Home Art War Art The Moveless Latch (1944)
The Moveless Latch (1944) E-mail
Written by Michael LeBlanc   

moveless_latchEric was fascinated by the ingenuity that both sides of the conflict expressed in the Allied landing preparations and the German fortifications. The title of the watercolour “The Moveless Latch” is from a John Masefield sonnet. It calls to mind the immense waste of time, energy and material involved in the construction of these edifices.

Fourteen thousand heavy, concrete bunkers were built. Their brief use (during the first day of the landings), and their subsequent uselessness made a deep impression on the artist:

One hour, or two, or three, in long years scattered,
Sparks from a smithy that have fired a thatch,
Are all that life has given and all that mattered,
The rest, all heaving at a moveless latch.

The photo on the left (Collection of Margaret Bridgman) was taken at the scene. A Toronto Star article from July 15, 1944 (“War Artist Finds Out Eyes On Him All Time”) by Gregory Clark describes Flight Officer Aldwinckle's “day at work in Normandy about a month after the invasion:”

…choosing his site the artist unlimbered his packsack, set up his easel, chose his pots of color and sat himself down [but in a short time he collected a group of onlookers and] in a moment Aldwinckle felt hot breaths on teh back of his neck. He finished the broad blue swaths of sky. He started with the burnt sienna in broad strokes for the foreground. Then over the fields came a martial figure with a red and black armband. It was a military policeman, a provost's man. “Have you got authority,” asked the provost politely, “for whatever it is you are doing?”

Aldwinckle produced his special artist pass, signed by the highest in the land, allowing him to paint anything and everything anywhere and everywhere. It is a noble pass. But the provost, after studying it, was of the opinion that the major, his boss, lord of this small but particular realm, would be obliged if the gentleman would come along…

[After a visit with the Major, Eric returned to his chosen spot.]

…When he arrived back on his eyrie, Aldwinckle found the news had spread and there waiting like gulls when the fish are being cleaned were 30 or 40 troops of various denominations ready to watch a war artist at his craft. Eric set up his easel again and spread out his materials, but by now the boys were really crowding around like the crowd at the wieght guesser on the midway. and after a few despondent strokes with his brush Eric decided the light had altered, the view had changes, the sparkle had vanished away from that particular beach of Normandy. Over the fields stood a great German concrete gun emplacement with a ceiling 40 feet thick and walls 20 feet thick and only a small narrow slit through which the gun could poke its nose. Eric repacked and wandered across the fields unattended. Nobody followed. He got into the gunpit via the gun slit. He was at last alone. He was in the privacy and quiet and repose almost equalling that of his Star [Building, in Toronto] studio. But from below on the beach somebody had spotted him.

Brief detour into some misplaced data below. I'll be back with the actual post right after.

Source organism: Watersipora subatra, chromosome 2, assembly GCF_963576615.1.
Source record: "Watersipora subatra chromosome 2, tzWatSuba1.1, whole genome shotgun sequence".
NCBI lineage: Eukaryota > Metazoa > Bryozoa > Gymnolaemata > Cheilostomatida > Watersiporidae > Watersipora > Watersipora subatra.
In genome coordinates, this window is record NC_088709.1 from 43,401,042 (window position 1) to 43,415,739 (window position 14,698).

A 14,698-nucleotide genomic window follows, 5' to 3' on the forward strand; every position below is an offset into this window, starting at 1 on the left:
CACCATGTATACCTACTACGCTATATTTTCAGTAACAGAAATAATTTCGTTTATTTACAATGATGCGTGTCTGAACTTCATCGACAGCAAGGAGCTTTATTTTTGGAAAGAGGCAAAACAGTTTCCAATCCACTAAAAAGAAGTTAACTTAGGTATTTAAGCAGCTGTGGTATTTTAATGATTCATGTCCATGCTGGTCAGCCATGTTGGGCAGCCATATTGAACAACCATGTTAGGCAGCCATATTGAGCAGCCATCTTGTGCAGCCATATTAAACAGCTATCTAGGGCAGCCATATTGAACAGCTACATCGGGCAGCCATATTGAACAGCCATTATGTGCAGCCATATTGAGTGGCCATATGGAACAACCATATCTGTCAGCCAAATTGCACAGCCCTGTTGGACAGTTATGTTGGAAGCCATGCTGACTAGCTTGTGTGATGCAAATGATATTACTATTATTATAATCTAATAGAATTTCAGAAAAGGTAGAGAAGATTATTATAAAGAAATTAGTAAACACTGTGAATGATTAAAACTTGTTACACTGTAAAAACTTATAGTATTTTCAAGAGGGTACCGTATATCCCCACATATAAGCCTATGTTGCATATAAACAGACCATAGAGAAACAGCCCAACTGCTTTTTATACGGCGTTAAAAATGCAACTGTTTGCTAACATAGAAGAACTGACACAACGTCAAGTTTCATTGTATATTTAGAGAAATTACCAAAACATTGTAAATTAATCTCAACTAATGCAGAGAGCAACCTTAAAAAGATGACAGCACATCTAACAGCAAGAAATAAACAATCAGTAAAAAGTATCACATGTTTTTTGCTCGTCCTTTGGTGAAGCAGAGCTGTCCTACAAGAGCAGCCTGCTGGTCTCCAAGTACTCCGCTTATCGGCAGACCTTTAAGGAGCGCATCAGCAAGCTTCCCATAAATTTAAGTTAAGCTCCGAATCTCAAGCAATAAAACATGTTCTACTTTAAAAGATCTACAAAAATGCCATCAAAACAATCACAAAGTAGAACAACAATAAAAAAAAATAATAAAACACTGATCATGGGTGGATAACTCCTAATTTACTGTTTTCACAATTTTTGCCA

Someone with binoculars tirelessly watching in all directions both up and down for signs of the enemy had been startled and excited to see through his glasses a furtive form laden with some sort of baggage entering the gun pit. Eric got his easel set up, spread his colors and water bottle and drawing paper out in the privacy of the gunpit. And up the cliff posthaste came tow motorcyclists armed with Sten guns. Into the gun slit they peer cautiously. “What authority,” they inquired with that awful politeness of the military police, “have you for doing whatever it is you are doing.?”

Aldwinckle explained. He produced his pass signed by Eisenhower, Montgomery, Dempsey, Broadhurst, or a reasonable facsimile of the same. No good. The port commandant would like to see for himself and issue a proper pass. After all, in wartime, the world is divided into very tiny principalities. So Eric disjointed his easel, packed up his paper and stowed them away in his packsack and went down the cliffs again. The day was near done. It was 4 o-clock. The buckshee driver was to pick him up at 5.

By the time Eric had satisfied the port commandant and got a little piece of paper ennobline him and his art in this small kingdom, it was nearly five when he regained the cliff tops. He decided to hell with painting. In his packsack he had a camera. He would make some photographic memoranda of the scene to file away so that if ever he could catch this mood and this desire again he might sit up here…

The painting was completed later in the studio, using one of these photos for reference.


blog comments powered by Disqus
 

Buy the Book

Nothing Uninteresting book cover

Now available at Blurb.com.

Nothing Uninteresting

The Work and Life of Eric Aldwinckle

By Michael B. LeBlanc

Print Book, 186 Pages

CAD$36.67

EA-my-photo-8bit

It had been an interesting and strange new artistic problem, painting over the North Atlantic, memorising visions from the co-pilot’s seat at night, working inside hangars to the roar of engines, painting in huts, painting in tents, drawing aircraft sketching incidents and personalities, yet I had a feeling I had not begun to fulfill my purpose; I had not truly expressed myself.

-Eric Aldwinckle, 1944